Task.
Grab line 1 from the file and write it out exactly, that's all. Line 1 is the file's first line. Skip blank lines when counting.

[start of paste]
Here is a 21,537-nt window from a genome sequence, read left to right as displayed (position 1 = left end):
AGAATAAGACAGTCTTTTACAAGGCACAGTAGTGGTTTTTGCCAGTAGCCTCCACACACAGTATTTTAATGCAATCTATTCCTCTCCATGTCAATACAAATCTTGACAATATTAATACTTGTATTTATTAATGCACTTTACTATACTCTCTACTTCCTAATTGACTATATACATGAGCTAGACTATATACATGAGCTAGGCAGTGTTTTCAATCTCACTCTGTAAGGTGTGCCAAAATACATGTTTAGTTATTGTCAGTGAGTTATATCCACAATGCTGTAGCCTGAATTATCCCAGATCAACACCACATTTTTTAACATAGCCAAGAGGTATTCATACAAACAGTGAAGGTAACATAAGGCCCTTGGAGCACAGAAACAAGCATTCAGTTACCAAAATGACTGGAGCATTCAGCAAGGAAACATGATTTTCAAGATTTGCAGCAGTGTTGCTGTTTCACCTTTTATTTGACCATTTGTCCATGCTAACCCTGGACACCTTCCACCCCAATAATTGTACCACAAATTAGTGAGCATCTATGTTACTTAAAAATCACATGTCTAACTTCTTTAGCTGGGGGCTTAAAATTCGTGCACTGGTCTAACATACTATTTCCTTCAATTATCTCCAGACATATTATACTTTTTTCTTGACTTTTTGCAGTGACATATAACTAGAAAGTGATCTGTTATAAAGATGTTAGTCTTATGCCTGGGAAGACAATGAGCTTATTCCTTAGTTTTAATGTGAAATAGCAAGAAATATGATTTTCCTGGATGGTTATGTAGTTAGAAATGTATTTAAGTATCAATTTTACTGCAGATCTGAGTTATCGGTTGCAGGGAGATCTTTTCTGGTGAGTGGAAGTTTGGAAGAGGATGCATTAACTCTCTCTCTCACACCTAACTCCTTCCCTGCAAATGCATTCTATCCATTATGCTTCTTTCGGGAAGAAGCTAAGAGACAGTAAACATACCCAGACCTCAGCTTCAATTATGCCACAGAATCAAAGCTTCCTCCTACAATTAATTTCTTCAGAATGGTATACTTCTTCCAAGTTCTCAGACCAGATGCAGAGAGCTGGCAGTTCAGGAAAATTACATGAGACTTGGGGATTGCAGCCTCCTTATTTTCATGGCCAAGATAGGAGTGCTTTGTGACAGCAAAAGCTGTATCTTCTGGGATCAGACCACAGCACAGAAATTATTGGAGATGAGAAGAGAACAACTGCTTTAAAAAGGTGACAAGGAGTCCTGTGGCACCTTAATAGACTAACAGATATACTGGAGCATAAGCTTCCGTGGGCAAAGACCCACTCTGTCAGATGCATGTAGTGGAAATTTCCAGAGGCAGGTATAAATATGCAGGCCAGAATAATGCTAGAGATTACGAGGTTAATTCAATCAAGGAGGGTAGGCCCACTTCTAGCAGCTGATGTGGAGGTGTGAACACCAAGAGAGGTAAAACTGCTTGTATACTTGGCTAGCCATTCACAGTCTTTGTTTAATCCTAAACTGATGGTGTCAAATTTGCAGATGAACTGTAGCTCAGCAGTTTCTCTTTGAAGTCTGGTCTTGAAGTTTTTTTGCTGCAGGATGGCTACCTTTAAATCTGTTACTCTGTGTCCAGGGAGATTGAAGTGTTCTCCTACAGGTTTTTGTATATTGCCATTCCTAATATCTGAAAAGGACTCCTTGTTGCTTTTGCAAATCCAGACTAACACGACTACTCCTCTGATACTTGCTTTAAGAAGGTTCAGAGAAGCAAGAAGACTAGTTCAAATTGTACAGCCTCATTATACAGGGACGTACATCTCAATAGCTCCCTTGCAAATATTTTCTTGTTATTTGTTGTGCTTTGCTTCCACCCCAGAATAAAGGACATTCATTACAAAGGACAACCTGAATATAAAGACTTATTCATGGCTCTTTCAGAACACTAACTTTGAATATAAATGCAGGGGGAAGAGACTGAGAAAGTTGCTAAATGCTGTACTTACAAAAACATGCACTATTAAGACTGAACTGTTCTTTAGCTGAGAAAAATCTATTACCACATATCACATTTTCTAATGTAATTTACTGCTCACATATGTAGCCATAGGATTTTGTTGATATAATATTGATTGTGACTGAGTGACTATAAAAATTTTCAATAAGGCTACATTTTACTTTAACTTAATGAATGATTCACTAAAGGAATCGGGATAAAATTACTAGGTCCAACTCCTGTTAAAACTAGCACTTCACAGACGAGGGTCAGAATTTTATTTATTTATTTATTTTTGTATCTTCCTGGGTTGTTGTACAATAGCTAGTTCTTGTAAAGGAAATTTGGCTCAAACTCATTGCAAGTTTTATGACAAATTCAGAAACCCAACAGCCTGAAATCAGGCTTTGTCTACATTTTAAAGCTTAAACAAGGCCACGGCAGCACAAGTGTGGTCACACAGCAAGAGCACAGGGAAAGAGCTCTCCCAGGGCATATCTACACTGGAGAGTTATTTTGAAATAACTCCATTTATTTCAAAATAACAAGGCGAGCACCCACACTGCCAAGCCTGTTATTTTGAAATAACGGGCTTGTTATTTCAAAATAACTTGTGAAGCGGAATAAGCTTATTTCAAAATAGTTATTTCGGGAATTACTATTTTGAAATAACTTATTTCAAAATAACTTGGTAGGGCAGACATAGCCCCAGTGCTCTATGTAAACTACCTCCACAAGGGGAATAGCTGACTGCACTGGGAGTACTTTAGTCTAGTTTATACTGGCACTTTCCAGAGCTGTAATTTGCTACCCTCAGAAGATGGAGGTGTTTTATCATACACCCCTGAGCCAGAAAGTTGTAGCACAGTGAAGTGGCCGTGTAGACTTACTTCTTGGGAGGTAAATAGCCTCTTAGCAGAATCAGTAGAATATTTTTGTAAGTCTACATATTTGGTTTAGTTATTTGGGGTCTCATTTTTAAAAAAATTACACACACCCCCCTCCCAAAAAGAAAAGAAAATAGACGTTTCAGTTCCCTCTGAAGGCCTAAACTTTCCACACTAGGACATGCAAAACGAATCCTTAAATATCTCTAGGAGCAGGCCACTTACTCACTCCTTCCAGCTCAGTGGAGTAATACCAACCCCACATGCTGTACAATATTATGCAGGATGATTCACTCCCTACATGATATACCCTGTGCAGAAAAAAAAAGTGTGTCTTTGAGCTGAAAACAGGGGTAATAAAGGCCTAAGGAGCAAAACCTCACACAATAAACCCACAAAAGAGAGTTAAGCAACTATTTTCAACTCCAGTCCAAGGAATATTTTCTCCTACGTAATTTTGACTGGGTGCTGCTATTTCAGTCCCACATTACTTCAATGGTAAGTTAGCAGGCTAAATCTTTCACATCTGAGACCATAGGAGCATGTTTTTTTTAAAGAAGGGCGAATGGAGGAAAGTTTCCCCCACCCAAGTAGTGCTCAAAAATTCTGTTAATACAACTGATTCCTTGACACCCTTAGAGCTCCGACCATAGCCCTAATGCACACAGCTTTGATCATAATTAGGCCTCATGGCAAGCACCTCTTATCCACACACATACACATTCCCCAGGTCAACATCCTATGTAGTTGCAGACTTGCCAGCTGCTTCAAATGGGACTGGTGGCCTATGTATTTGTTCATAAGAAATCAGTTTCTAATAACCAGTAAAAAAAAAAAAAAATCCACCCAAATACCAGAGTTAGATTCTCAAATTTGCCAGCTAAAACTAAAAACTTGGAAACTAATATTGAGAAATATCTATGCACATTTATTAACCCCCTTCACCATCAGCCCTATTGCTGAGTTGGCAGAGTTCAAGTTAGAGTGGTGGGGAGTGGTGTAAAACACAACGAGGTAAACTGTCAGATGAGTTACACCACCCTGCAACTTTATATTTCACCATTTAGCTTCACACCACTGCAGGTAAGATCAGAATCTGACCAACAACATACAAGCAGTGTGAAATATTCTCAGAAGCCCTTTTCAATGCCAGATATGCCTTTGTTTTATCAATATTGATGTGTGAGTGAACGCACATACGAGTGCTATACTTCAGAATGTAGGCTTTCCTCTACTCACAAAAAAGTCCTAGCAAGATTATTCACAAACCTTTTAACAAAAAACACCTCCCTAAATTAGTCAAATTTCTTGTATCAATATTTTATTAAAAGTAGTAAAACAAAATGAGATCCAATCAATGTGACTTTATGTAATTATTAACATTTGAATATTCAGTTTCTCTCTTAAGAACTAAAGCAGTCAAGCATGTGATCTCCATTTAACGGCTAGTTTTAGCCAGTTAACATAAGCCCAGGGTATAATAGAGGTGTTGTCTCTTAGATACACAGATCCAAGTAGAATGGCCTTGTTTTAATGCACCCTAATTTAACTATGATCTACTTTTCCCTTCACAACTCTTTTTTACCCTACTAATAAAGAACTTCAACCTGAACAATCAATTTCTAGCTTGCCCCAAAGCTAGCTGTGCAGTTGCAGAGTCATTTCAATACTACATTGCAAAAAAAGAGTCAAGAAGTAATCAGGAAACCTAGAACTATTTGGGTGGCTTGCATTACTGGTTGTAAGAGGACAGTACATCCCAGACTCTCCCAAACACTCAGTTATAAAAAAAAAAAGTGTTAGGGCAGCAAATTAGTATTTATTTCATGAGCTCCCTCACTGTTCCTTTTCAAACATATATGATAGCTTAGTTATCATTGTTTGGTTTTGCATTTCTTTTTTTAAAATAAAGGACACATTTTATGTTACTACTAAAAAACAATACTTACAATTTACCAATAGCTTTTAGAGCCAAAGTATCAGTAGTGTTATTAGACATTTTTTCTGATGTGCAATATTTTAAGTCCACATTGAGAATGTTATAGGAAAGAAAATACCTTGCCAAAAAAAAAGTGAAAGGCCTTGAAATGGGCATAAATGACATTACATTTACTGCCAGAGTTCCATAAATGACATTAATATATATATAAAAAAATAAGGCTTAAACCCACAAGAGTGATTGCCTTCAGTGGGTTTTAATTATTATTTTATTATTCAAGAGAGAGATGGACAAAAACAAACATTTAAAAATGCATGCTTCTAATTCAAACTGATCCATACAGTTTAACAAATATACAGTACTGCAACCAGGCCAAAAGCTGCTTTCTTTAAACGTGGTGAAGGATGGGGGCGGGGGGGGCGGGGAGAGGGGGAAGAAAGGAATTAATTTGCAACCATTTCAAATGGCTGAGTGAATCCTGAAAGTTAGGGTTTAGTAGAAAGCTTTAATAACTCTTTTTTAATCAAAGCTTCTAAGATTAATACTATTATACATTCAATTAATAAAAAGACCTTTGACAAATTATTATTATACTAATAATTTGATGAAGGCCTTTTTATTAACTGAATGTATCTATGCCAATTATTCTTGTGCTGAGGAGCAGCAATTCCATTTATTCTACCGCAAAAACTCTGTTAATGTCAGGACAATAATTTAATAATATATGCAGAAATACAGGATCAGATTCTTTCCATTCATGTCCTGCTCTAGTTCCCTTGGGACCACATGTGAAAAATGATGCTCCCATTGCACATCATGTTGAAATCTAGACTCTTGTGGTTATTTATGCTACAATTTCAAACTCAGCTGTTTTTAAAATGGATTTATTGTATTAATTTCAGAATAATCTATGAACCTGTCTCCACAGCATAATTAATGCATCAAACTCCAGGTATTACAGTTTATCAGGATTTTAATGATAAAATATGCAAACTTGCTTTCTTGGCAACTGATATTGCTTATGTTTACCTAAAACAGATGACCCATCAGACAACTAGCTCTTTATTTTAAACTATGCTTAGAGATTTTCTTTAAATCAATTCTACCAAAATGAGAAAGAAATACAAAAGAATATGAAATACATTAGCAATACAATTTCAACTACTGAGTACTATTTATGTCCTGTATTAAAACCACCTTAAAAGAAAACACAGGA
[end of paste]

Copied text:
Here is a 21,537-nt window from a genome sequence, read left to right as displayed (position 1 = left end):